The Light in the Ruins by Chris Bohjalian

indexBook The Light in the Ruins is a wonderful blend of historical fiction and a murder mystery.  The story starts during World War II at the Rosati Villa in Monte Volta, Italy. The Nazis have a keen interest in an Etruscan tomb on the property and coerce the family into helping them seize Italian works of art.  Unfortunately, this cooperation and the fondness between Christina Rosati and one of the German officers is seen as betrayal to some of the locals.  What they did not realize is that the Rosatis also secretly sheltered partisans on their estate.

Years later in Florence in 1955, Francesca Rosati is found murdered with her heart cut out and displayed.  It is up to Serafina, a young detective to solve the crime.  Things are further complicated when the matriarch of the family, Beatrice is murdered in the same fashion.  The detective determines that this is a vendetta against the Rosatis and wonders if the family’s activities during the war had somehow triggered these killings.  It also appears that Serafina, who is severely scarred by burns received during the war, may also have had some sort of connection to the Rosati’s.

Heartbreak abounds during the war and as a result of the homicides for the remaining family.  The Villa is no longer grand but falling into ruin, since the Rosatis cannot afford its upkeep. The suspense builds as Serafina races to catch a murderer, before another Rosati is killed.

I think this book would appeal to fans of Kristin Hannah’s Nightingale and Chris Bohjalian’s other works such as Sandcastle Girls.

My Real Children by Jo Walton

my realBook – Patricia Cowen is confused. “Very confused,” it says on her medical chart most days. She forgets things. But she remembers things, too. She remembers Michael telling her “It’s now or never” and saying “Now” and getting married and having his four children. She remembers Michael telling her “It’s now or never” and saying “Never” and traveling in Florence and raising three children with Bee. She isn’t sure which one of them is right, or if both of them are, but she’s sure it means something.

My Real Children is one of those novels that could only be written by Jo Walton. It’s science fiction insofar as it’s about one woman and two different lives she could have had, both of them in worlds that are not exactly our own. (The split occurs sometime in the early fifties, and history progresses in sometimes surprising ways.) But the real story, the point of the story, is about Patricia – Trish in one lifetime, Pat in the other – and her life and her family. It’s a little bit about might-have-beens, but more about the small choices that you make that make big differences, both to yourself and to other people. I loved it, and I can’t recommend it highly enough.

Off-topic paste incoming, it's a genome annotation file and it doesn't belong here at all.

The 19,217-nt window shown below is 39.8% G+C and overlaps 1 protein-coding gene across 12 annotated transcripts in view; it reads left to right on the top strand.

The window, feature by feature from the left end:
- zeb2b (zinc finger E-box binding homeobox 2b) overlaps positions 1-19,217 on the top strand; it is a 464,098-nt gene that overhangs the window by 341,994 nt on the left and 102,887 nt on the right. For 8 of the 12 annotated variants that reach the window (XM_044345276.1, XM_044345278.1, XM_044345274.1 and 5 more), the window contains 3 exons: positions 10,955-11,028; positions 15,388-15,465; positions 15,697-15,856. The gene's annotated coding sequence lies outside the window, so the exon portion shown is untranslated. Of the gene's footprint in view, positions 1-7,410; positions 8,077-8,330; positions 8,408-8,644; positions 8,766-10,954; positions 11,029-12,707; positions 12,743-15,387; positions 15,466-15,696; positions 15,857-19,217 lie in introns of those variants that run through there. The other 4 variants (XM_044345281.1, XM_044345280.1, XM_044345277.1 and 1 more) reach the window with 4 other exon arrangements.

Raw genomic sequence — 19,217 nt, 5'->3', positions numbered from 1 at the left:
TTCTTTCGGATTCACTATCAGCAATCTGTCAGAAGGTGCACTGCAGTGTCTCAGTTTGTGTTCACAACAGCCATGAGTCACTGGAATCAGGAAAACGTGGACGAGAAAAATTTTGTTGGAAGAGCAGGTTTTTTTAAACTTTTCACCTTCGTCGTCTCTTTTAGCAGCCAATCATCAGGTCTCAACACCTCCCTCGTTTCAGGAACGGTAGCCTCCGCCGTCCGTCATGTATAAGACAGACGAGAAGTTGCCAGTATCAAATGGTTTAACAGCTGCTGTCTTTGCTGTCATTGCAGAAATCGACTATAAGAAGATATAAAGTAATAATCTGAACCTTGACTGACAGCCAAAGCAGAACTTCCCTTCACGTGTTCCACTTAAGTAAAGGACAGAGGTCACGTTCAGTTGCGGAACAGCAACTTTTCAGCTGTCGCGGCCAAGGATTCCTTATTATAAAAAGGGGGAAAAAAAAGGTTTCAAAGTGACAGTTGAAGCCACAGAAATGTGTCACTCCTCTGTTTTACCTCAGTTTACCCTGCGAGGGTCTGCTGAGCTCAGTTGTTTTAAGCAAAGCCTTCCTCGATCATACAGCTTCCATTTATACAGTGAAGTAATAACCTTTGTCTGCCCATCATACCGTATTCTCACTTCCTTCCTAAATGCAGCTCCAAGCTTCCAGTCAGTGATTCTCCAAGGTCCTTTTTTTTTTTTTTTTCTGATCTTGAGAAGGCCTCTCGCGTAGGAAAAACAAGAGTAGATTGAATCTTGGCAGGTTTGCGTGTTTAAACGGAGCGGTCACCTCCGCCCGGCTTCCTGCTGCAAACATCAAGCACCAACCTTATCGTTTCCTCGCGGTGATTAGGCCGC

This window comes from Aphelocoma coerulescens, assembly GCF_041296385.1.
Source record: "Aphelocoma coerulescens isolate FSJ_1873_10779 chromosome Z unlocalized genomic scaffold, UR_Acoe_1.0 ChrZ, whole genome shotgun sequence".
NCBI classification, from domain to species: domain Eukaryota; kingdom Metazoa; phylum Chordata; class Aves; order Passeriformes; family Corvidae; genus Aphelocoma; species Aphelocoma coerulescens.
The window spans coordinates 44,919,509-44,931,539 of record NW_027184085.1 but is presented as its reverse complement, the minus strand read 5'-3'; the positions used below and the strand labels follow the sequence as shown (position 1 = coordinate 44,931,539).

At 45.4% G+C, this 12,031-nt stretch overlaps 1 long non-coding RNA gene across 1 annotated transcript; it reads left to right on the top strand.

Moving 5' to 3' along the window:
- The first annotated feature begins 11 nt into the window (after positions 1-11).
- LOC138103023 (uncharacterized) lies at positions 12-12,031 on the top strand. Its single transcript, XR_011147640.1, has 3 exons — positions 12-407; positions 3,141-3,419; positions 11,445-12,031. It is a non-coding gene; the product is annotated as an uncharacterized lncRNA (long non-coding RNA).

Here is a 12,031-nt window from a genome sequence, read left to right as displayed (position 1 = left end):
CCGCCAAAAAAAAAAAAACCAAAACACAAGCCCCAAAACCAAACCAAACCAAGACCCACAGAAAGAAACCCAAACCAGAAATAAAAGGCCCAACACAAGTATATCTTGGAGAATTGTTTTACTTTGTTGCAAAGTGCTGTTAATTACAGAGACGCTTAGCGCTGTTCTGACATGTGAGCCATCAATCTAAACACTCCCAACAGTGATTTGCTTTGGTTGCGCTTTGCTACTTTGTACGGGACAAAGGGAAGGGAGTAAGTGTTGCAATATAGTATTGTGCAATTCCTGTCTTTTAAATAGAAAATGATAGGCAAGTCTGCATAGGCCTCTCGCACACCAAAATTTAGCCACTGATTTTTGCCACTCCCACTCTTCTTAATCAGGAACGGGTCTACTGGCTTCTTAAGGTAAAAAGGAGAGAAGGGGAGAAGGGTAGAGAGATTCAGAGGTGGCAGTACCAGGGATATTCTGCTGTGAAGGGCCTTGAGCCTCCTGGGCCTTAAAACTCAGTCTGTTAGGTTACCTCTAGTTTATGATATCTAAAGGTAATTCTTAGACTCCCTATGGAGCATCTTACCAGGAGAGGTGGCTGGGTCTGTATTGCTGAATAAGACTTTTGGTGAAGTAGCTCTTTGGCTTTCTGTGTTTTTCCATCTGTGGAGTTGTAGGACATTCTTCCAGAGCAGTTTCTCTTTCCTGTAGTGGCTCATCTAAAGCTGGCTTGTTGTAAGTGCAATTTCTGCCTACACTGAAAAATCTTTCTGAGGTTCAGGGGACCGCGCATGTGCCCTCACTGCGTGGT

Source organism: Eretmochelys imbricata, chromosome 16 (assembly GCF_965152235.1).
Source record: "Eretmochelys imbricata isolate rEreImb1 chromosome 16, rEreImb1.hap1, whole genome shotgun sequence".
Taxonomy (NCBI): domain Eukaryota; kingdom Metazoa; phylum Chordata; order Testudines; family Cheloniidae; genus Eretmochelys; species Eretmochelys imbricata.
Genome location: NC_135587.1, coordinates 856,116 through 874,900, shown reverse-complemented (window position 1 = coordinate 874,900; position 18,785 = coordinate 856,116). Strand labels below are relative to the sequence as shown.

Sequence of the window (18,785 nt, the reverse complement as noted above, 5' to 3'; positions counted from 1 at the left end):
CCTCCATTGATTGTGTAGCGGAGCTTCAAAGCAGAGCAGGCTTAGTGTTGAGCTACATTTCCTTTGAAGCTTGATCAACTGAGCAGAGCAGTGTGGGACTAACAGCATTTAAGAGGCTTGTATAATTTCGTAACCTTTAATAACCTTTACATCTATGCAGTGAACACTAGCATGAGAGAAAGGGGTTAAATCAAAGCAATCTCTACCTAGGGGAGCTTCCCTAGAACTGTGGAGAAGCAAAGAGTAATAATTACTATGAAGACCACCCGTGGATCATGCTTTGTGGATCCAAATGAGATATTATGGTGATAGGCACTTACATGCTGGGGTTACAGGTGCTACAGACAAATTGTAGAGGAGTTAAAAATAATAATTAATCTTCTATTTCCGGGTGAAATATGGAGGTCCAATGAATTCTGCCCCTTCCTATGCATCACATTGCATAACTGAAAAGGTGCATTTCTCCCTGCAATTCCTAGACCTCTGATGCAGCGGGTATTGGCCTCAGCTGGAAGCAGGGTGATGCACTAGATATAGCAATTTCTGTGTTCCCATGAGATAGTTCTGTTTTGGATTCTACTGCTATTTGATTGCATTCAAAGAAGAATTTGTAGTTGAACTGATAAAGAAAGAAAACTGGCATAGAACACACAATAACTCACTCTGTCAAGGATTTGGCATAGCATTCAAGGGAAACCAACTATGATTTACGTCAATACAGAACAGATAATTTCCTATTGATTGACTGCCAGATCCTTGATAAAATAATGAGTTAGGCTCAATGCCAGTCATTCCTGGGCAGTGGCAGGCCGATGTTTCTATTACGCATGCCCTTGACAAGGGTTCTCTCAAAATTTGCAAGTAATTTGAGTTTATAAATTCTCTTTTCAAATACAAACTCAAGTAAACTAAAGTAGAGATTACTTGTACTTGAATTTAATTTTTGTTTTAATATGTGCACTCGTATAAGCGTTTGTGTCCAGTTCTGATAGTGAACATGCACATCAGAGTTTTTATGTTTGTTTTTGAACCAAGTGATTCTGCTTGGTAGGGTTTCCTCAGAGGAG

The Passion of Artemisia by Susan Vreeland

passion of artemesiaBook – The Art Institute of Chicago is currently featuring a special exhibit, Violence and Virtue: Artemisia Gentileschi’s “Judith Slaying Holofernes”  displaying her sensational painting on loan from Florence through January 09, 2014.   Artemisia was as beautiful and strong as the women in her paintings, frequently using herself as a model.  This fictionalized account of her artistic life gives readers insight of this true Renaissance woman and the obstacles and conflicts that she overcame to be one of the most famous and skilled painters of the Baroque era, a woman centuries ahead of her time. Artemisia’s mother died when she was twelve and was raised and apprenticed by her artist father, Orazio while living in Rome.  At the age of 18 she was raped by her father’s friend Agostino.  Though he is brought to trial, she ends up being publicly humiliated, shamed and betrayed by her father.  She feels that she has no other choice, but to leave Rome and agrees to marry Pietro Stiatessi, an artist in Florence. Her marriage soon develops rifts as Artemisia begins to have some success.  She wins the patronage of the Medicis and is the first woman to be elected to the Accademia dell’Arte before her husband.  She continues establishing herself as an artist, acquires more commissions and friendships with intellectuals including Galileo. Pietro is jealous of his wife’s success and they soon separate and she continues her life as a working single mother, unheard of for an admired reputable woman during that time period.  Art truly is Artemesia’s passion and Vreeland beautifully conveys that in her book. Other books by the same author include Clara and Mr. Tiffany, Girl in Hyacinth Blue, and others.